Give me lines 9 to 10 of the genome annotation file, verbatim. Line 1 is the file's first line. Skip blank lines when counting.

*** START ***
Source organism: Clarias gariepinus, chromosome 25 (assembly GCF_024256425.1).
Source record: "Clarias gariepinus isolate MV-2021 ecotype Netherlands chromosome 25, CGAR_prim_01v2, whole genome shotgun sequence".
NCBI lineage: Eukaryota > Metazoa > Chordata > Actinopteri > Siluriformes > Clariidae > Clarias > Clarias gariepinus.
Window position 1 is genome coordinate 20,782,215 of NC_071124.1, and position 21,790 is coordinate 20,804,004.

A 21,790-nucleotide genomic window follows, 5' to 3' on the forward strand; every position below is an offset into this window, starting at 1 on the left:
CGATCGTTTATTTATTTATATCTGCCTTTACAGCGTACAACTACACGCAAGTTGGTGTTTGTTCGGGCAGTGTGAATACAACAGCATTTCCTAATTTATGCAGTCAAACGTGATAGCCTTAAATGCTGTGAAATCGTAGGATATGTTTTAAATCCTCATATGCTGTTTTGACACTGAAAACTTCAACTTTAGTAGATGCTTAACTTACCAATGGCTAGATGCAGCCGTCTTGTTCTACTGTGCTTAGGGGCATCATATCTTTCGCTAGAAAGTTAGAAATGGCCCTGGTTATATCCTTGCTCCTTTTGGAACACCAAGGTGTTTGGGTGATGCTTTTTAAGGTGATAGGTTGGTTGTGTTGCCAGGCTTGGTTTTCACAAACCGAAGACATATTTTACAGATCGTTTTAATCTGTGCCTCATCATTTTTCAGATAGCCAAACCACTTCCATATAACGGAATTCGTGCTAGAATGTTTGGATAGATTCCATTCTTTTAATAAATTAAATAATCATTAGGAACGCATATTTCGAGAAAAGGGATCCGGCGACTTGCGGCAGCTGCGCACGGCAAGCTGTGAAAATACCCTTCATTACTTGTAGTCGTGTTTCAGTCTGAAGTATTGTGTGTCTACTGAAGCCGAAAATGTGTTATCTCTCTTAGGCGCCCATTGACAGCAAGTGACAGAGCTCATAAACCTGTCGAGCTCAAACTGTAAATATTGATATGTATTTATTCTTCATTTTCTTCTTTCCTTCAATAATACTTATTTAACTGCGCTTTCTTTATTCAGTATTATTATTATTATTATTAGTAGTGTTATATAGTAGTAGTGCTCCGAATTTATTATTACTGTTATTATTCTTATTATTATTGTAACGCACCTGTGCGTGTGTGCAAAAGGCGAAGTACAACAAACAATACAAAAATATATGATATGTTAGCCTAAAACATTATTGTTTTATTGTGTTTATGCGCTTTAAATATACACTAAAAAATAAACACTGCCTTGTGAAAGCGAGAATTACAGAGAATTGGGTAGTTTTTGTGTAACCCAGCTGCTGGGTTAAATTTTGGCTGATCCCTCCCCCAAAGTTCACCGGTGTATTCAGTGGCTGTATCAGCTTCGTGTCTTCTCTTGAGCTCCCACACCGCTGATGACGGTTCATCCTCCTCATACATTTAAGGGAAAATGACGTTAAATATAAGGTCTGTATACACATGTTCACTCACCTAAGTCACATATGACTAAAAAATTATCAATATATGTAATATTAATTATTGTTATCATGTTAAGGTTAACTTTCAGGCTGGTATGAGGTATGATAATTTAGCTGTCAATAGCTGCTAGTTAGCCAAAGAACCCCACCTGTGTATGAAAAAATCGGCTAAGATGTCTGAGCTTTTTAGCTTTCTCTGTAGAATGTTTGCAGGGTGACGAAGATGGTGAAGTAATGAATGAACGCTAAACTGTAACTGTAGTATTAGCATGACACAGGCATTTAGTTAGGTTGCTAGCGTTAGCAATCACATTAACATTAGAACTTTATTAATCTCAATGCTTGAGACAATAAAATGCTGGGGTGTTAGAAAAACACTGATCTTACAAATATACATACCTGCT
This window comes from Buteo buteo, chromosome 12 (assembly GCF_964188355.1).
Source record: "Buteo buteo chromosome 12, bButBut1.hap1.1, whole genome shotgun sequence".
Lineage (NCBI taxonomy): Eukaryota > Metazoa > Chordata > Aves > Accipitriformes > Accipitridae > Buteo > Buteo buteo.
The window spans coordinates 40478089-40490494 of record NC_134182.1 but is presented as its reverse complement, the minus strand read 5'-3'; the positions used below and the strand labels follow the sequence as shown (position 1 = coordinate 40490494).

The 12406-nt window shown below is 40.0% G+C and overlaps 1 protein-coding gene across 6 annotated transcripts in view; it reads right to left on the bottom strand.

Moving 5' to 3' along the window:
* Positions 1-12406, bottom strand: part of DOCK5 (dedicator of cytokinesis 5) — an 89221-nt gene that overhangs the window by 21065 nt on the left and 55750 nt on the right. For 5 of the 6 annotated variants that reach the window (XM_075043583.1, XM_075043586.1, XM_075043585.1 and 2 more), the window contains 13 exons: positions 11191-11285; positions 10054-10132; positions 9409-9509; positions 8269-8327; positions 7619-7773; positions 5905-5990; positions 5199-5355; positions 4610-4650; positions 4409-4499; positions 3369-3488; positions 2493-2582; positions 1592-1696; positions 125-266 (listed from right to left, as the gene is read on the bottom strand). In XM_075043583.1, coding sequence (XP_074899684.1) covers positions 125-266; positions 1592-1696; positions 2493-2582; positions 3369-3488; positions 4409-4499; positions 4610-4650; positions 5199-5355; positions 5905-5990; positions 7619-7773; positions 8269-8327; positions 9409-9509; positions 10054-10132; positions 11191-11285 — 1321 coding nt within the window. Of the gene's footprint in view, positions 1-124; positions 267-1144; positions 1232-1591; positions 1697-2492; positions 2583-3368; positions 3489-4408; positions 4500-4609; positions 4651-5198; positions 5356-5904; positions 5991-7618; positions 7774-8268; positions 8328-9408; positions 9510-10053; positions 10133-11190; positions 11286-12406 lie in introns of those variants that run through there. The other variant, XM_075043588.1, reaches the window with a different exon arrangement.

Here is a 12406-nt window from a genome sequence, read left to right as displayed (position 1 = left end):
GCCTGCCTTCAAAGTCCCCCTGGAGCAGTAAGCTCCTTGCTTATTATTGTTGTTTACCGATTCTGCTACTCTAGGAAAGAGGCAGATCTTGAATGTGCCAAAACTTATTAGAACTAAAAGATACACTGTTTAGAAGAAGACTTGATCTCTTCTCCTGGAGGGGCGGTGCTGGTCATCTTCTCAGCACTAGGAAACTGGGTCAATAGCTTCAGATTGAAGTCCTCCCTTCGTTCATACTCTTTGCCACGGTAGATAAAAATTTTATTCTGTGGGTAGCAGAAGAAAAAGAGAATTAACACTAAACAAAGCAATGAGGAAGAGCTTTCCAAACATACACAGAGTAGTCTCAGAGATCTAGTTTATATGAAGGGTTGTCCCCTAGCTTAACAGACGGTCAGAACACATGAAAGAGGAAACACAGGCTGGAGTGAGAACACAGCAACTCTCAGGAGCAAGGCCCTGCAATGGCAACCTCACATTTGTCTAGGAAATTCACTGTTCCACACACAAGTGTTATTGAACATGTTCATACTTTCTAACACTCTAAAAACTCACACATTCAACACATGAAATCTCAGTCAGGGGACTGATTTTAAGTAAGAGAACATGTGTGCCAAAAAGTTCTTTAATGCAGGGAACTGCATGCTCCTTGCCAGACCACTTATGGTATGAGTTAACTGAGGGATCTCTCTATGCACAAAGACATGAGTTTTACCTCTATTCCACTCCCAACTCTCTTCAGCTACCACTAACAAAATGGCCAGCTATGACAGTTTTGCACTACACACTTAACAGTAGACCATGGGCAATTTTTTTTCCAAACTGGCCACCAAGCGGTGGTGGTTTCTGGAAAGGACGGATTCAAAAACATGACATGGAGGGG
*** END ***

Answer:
Lineage (NCBI taxonomy): Eukaryota > Metazoa > Chordata > Aves > Accipitriformes > Accipitridae > Buteo > Buteo buteo.
The window spans coordinates 40478089-40490494 of record NC_134182.1 but is presented as its reverse complement, the minus strand read 5'-3'; the positions used below and the strand labels follow the sequence as shown (position 1 = coordinate 40490494).